by the Most Rev. Edward M. Egan
We had only three days in Rome to do what might well have been a whole week's work. Hence, before our departure all necessary appointments had been made by mail and telephone. It was clear that we would be on a very tight schedule.
A priest in one of the Vatican offices contacted us on the morning of our arrival. He wanted to know if we would like to visit the Sistine Chapel now that the cleaning and restoration of Michelangelo's "Last Judgment" had been completed. We thanked him profusely but explained that unfortunately we had no free time during working hours.
"Then, come over early in the morning," he suggested. "You can have a look before the doors are opened."
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We walked from the Janiculum Hill, where we were staying, to the Bronze Doors of the Vatican, a distance of about twelve city blocks. The sun was already shining quite brightly at 7:30 in the morning, and the flowers were emitting fragrances they ordinarily reserve for the hours just after midnight. The beauty of a glorious Spring day served only to heighten our anticipation.
Nor were we to be disappointed. Indeed, upon entering the Chapel I was truly startled by what I saw. For forty years I had been in and out of the "Sistina" for Masses, with tour groups, and even in connection with two papal elections. Never before, however, had the wonder of the place so gripped me. Michelangelo's "Creation" in the ceiling and his "Last Judgment" on the back wall had always been soul-stirring but never, at least for me, overwhelming. The general impression was one of a marvelous skill in design but a modest understanding of color. In fact, on more than one occasion I had wondered to myself what might have been the result if a Claude Monet or a Marc Chagall had slipped into the Chapel by night and replaced Michelangelo's pigments with theirs.
And now I knew! A veil of 350 years of dust and soot had been drawn aside to reveal a masterpiece of incredible vibrancy. As one of the restorers of the Chapel was recently quoted to say, the drawing is so powerful and the hues so ingeniously chosen that one almost feels that Michelangelo's figures have come alive and that blood is coursing through their veins.
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The priest who had gained for us our early entrance into the Chapel pointed out a number of details we might have missed on our own. Among them were the patches of the "Last Judgment" which had been left unattended so that admirers might realize how dark and drab the fresco had been before the cleaning, the "britches" which had been painted on several of the nude figures some centuries ago and removed in the recent restoration, and - most interestingly - the curious instrument with which the angels on the right of the Lord were pulling the dead up into heaven. Before the cleaning it was thought to be a rope or perhaps even a chain. Afterwards, it was revealed to be - a rosary.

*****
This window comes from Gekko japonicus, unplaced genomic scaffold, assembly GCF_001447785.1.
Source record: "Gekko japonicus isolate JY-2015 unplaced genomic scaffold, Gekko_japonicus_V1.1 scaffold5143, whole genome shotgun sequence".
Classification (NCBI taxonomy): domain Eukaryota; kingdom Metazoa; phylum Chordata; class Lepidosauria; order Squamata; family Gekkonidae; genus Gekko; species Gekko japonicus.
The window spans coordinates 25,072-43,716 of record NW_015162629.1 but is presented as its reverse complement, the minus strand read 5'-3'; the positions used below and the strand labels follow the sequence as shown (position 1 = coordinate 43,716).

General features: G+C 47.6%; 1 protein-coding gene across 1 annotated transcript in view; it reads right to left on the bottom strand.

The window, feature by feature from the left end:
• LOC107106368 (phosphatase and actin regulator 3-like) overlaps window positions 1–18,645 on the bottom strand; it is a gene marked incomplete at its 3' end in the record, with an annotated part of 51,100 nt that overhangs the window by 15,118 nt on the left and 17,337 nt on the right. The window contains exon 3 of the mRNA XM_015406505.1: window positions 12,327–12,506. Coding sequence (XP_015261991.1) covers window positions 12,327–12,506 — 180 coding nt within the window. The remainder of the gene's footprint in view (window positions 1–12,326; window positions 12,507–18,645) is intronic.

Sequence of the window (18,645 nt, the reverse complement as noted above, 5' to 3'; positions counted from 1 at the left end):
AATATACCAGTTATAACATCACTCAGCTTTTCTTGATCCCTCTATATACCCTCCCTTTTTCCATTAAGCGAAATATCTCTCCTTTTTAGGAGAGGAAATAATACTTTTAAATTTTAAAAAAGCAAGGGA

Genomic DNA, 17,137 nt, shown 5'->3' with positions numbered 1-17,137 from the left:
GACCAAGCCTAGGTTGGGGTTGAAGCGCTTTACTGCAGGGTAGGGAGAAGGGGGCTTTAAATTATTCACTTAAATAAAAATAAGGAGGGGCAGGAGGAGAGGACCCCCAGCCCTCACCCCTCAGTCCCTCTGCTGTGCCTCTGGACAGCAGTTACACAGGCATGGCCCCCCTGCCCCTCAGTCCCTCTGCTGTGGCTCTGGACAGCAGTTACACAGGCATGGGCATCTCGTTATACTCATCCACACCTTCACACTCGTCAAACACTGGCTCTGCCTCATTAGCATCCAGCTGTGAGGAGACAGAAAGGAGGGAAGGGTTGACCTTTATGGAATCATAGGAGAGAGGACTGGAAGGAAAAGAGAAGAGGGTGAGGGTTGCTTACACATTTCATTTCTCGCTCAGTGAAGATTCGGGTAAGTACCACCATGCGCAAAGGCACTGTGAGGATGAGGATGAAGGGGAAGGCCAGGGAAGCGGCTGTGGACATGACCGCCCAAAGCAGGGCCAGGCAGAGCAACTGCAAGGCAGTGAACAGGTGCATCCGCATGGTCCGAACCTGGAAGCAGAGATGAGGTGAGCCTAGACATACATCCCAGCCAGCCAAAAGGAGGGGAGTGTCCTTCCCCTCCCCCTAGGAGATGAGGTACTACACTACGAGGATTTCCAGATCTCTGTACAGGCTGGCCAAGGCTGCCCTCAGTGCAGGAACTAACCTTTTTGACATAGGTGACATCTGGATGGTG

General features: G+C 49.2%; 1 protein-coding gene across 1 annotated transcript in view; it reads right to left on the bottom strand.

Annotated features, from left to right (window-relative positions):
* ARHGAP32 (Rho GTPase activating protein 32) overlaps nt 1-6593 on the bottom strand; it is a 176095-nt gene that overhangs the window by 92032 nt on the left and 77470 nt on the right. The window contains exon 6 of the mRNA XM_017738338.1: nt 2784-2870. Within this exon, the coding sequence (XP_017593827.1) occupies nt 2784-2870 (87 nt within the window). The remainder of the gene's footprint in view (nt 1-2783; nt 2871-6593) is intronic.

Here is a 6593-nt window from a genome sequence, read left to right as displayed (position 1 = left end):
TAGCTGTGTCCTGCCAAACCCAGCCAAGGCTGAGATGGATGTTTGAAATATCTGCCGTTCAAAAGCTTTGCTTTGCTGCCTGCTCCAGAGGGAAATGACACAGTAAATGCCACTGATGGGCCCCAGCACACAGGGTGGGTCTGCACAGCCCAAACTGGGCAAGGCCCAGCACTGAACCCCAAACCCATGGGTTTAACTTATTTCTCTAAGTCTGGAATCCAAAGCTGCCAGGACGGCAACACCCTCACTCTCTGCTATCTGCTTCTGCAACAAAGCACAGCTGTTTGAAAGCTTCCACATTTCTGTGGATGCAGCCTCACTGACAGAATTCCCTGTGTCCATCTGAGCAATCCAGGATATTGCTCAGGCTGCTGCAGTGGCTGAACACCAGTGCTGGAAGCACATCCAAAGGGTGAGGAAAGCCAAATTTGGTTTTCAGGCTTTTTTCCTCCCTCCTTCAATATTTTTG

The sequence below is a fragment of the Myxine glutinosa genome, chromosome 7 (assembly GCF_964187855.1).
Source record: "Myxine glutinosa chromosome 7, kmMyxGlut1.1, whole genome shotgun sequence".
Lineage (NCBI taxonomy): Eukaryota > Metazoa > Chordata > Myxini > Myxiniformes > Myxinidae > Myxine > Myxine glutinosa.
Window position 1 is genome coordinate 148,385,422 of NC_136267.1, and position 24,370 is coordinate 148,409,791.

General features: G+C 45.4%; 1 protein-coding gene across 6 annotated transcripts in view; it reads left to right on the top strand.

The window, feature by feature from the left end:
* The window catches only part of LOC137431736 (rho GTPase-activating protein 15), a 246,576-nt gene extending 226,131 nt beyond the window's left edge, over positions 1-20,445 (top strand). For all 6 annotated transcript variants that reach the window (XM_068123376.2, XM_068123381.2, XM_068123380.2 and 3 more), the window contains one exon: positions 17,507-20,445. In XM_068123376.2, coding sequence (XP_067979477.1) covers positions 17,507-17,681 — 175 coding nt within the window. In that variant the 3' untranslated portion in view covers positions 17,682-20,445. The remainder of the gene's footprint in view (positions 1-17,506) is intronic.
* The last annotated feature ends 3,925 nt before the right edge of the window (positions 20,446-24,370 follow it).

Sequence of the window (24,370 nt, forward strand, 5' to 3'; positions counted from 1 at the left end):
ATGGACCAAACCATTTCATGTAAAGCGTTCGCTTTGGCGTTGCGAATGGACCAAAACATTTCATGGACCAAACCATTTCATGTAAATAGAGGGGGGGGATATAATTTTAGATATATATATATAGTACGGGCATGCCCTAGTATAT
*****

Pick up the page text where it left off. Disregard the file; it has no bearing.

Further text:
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On the flight from New York to Rome I had begun writing this article for the Fairfield County Catholic. In it I had planned to discuss the two sections of the new Catechism of the Catholic Church which treat the Virgin Mary, one in the context of the Incarnation and the other in that of the Church. Try as I would, I could think of no way to present them together effectively. Now, gazing on the "Last Judgment", everything came into focus.
Mary appears in the center of the fresco, sitting just to the right of her Son. She is marvelously beautiful not only in loveliness of her face and the grace of her form but also, and especially, in the pose in which Michelangelo places her. It is one which bespeaks the most exquisite humility. Her arms are folded over her breast. Her hands hold her veil tightly in place at the chin. Her eyes are cast down. And her head is pitched away from the Lord, Who dominates the scene, giving the impression that she hesitates even to glimpse His glory.